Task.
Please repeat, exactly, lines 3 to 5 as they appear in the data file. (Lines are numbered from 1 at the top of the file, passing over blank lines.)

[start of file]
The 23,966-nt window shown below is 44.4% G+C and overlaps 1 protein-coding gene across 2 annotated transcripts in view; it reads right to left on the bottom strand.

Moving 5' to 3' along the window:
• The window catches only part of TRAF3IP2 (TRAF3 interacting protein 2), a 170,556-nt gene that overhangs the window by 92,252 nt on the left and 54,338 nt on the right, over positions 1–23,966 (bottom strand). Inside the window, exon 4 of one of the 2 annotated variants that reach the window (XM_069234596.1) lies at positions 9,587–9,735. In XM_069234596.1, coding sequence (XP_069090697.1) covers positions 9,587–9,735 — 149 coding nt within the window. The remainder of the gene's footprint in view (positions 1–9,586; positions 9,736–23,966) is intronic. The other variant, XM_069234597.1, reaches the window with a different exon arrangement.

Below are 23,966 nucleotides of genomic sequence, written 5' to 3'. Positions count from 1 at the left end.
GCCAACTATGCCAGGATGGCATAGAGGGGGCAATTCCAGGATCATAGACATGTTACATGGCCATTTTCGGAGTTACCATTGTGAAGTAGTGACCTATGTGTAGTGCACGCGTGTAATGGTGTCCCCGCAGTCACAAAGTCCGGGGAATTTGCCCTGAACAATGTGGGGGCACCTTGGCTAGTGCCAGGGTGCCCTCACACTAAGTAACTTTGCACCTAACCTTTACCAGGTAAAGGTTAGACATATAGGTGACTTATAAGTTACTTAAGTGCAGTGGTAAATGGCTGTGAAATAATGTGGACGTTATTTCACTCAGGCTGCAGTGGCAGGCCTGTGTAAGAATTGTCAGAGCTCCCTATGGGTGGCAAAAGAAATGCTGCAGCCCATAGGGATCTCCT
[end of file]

• The window catches only part of TRAF3IP2 (TRAF3 interacting protein 2), a 170,556-nt gene that overhangs the window by 92,252 nt on the left and 54,338 nt on the right, over positions 1–23,966 (bottom strand). Inside the window, exon 4 of one of the 2 annotated variants that reach the window (XM_069234596.1) lies at positions 9,587–9,735. In XM_069234596.1, coding sequence (XP_069090697.1) covers positions 9,587–9,735 — 149 coding nt within the window. The remainder of the gene's footprint in view (positions 1–9,586; positions 9,736–23,966) is intronic. The other variant, XM_069234597.1, reaches the window with a different exon arrangement.

Below are 23,966 nucleotides of genomic sequence, written 5' to 3'. Positions count from 1 at the left end.
GCCAACTATGCCAGGATGGCATAGAGGGGGCAATTCCAGGATCATAGACATGTTACATGGCCATTTTCGGAGTTACCATTGTGAAGTAGTGACCTATGTGTAGTGCACGCGTGTAATGGTGTCCCCGCAGTCACAAAGTCCGGGGAATTTGCCCTGAACAATGTGGGGGCACCTTGGCTAGTGCCAGGGTGCCCTCACACTAAGTAACTTTGCACCTAACCTTTACCAGGTAAAGGTTAGACATATAGGTGACTTATAAGTTACTTAAGTGCAGTGGTAAATGGCTGTGAAATAATGTGGACGTTATTTCACTCAGGCTGCAGTGGCAGGCCTGTGTAAGAATTGTCAGAGCTCCCTATGGGTGGCAAAAGAAATGCTGCAGCCCATAGGGATCTCCT